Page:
First trip to the great American southwest (yes, another first) to visit my good friend Dae Il. Meeree left a few days ago so we decided to try our hand at hiking for the first time. We bought some gear from REI and set out the day before to hike the Petroglyph National Monument. It was so easy we decided to try the La Luz trail in the Sandia Mountains about 10 minutes northeast of Albuquerque. We figured a 9 mile hike shouldn’t take more than 6 hours. Little did we know…
Woke up, had brunch, gathered our stuff together. Really didn’t rush at all even though it was now after 1pm and we were still weren’t even at the trailhead yet. The plan was to get to the top to catch the sunset around 7:30/8pm and then take the tramway down. We didn’t actually start the hike till sometime between 2 and 3pm. It was a beautiful sunny day and we had no problems finding the trailhead. 9 miles, about 3775ft of elevation gain, starting point at 7050ft, 4 different climate zones. http://en.wikipedia.org/wiki/La_Luz_Trail
Thankfully we came prepared with about 3 liters of water each, plenty of bars, and lots of layers. It gradually got colder as we ascended up the mountain so the layers came in handy. A few hours in, we started to come across lots of hikers on their way down. Some of whom warned us of difficult terrain involving snow and that we might not make it to the top before nightfall. But we naively ignored their warnings and pressed on anyway. After about the 5 or 6 mile mark, the sun was starting to set. This is where things got worrisome.
So about our packing, we only brought one kinetic flashlight. And we didn’t bring crampons. After a while the sun went down completely and it was so dark I couldn’t even see my hand in front of my face. And on top of that, we were too far up the trail to turn back and not close enough to the top to feel secure. The trail narrows out at the top; lots of areas are maybe 2 or 3 feet wide, the mountain face on one side and sheer drop on the other. Not a good scenario when it’s pitch black out. But we had to press on! I held the flashlight and Dae held onto both our mobile phones for light – one in each hand. And then it got worse. We reached a series of about 6 consecutive switchbacks completely covered with snow on top of ice. And as I said earlier, no crampons. At this point it was about 830pm and we were over 9000ft elevation. Oh and the tram was already shut down for the night.
In one area between the snowy switchbacks there was a more open area with mini-caves where we could take shelter for the night. I was starting to get real worried. But Dae wasn’t having it. “Fuck you, this isn’t brokeback mountain. I’m going to the fucking top. ” It took what seemed like an eternity but we made it past the snow and ice area alive. I slipped a few times but thankfully didn’t fall off the mountain.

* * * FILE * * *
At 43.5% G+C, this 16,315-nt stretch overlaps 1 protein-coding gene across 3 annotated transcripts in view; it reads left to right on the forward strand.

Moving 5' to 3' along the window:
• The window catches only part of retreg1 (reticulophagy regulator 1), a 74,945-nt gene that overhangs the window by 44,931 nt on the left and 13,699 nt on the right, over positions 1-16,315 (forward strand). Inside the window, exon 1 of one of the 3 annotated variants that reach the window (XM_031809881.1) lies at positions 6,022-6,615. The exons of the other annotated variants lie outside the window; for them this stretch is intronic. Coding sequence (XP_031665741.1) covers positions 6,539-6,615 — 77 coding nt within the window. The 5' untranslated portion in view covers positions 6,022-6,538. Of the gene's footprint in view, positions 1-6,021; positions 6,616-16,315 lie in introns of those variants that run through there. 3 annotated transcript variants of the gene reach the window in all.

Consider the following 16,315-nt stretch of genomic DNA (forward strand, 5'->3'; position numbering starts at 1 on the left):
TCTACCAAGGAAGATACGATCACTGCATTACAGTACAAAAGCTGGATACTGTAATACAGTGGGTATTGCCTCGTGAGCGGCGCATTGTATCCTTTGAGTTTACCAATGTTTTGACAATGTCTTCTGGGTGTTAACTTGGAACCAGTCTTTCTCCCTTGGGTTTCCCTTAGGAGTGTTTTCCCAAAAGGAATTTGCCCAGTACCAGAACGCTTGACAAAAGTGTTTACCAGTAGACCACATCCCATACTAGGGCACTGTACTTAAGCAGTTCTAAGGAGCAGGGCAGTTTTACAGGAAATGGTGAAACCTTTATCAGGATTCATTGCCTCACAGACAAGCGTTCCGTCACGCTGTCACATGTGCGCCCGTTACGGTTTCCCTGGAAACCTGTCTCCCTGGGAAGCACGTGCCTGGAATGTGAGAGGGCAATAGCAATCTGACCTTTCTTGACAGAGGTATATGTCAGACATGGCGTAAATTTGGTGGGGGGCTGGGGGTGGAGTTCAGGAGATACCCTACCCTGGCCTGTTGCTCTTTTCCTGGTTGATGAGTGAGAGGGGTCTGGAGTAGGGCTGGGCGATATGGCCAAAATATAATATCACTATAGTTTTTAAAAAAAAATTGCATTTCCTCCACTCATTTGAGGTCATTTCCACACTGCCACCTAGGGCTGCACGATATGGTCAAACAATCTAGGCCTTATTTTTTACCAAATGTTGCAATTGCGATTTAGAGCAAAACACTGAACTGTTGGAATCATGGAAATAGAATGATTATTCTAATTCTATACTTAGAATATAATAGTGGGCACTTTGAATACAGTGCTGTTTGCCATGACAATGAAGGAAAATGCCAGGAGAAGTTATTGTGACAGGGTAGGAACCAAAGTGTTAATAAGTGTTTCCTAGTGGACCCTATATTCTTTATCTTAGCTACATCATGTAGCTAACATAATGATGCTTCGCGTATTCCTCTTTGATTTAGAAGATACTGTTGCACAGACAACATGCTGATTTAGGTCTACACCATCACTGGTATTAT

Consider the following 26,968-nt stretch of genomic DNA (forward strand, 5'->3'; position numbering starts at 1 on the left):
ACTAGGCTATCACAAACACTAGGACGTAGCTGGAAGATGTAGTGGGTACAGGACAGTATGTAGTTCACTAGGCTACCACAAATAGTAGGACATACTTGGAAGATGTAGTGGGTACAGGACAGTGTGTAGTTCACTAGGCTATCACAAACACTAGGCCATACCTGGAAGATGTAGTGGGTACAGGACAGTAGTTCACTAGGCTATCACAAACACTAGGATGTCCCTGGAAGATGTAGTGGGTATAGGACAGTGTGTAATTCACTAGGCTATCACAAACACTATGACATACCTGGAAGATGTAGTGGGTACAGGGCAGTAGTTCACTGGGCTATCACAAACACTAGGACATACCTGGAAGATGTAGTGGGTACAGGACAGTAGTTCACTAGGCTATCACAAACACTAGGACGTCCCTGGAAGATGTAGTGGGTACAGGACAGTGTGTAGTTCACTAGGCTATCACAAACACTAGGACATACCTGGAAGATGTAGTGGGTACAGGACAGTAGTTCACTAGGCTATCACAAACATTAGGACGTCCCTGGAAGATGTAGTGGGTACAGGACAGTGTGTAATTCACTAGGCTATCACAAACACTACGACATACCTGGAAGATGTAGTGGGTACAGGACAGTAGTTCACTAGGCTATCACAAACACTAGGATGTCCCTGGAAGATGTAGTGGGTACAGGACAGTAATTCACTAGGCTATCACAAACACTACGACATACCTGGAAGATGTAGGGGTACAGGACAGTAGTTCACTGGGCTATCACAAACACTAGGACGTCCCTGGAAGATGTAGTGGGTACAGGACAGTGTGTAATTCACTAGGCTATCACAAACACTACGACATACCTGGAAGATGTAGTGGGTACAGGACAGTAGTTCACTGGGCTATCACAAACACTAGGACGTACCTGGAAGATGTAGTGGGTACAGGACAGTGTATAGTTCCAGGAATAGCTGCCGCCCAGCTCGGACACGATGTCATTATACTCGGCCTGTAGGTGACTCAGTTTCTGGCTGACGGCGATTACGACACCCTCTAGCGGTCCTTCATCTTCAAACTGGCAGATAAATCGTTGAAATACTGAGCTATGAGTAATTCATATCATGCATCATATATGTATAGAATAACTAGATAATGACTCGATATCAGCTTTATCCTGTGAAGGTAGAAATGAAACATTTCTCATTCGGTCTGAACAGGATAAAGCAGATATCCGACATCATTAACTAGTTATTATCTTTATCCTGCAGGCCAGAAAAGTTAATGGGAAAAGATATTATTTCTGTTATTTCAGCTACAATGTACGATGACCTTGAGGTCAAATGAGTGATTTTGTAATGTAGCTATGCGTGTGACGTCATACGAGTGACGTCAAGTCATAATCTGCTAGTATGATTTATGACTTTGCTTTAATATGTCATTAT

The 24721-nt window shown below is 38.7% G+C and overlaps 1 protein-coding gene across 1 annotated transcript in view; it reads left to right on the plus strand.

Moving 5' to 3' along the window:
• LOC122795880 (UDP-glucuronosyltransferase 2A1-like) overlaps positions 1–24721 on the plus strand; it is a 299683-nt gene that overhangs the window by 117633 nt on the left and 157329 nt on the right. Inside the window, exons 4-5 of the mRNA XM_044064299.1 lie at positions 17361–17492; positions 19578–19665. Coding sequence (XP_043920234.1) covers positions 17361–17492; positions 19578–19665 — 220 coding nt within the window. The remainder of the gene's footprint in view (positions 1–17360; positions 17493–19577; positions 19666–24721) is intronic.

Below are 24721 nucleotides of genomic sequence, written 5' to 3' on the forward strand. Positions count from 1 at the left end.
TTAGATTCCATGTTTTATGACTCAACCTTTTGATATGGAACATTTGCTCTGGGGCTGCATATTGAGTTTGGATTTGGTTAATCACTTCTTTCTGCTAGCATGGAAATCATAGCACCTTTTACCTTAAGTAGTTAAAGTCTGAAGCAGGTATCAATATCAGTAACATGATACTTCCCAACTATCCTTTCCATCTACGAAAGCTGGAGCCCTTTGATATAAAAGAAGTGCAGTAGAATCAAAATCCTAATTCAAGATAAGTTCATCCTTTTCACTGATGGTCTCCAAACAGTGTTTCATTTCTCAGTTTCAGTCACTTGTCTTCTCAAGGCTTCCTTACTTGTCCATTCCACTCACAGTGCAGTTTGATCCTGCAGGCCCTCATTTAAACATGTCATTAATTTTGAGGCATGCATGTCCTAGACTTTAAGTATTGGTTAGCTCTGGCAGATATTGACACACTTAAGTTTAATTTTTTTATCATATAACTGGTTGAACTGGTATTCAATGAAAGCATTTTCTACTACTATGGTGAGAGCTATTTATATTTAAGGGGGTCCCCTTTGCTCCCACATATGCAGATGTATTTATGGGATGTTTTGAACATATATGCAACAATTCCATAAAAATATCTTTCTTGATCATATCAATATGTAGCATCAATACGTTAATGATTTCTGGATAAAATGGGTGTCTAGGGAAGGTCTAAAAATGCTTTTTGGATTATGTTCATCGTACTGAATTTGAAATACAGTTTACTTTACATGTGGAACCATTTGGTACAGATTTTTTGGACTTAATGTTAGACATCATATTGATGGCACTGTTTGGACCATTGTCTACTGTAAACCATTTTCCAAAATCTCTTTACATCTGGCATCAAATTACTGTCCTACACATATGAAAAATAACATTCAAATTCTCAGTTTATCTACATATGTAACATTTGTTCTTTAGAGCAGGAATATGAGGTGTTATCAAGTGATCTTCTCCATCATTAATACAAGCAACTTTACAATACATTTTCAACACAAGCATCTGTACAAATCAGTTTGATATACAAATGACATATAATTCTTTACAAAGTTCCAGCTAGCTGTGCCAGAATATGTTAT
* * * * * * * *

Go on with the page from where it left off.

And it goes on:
Near the top, we came across a wooden staircase and thinking that we were at the summit, ran up it as fast we could! What a letdown! Still not at the top, and now we were completely winded from the high altitude. We were probably now at about 10000ft. And that’s when I shot this:
So since the tram shut down we had no way of getting to the bottom. So Dae arranged for one of his friends to pick us up at the top. But later on we called to confirm the ride and his friend wasn’t picking up. So we called another friend and she said she’d come get us. But then later on we couldn’t reach her either. Shit!!
After a few more hours of me taking a few steps forward, then stopping to shine the flashlight back towards Dae, we eventually reached the top just after 11pm. One car in the parking lot. We walk up to it shining the flashlight. Turns out it was a couple making out. And despite the desperate looks on our face, no offer to drive us down, only an offer to give us a taxi company’s number. So we tried Dae’s friends again. Still no answer. Then all of a sudden a big white pickup truck rolls up…it’s the park ranger! They got a call from Dae’s friends!!! The ranger said if we weren’t up there they would’ve sent a helicopter rescue team. Whew!! He drove us down to the bottom and Dae’s friends were waiting for us down there. Turns out all their batteries died and the others who were with them didn’t have our numbers. And then they filled us in on the call, which went something like this:
Dae’s Friend: “Our friends are hiking up la luz and they haven’t made it to the top yet. They’re over an hour late.”
Ranger: “Are they experienced hikers?”
Dae’s Friend : “They’re both from New York.”
Ranger: “We’ll send someone right over.”
And that’s how we nearly died in the Sandia Mountains. 2 guys from NYC, 2nd day we’ve ever hiked in our lives, 1 flashlight.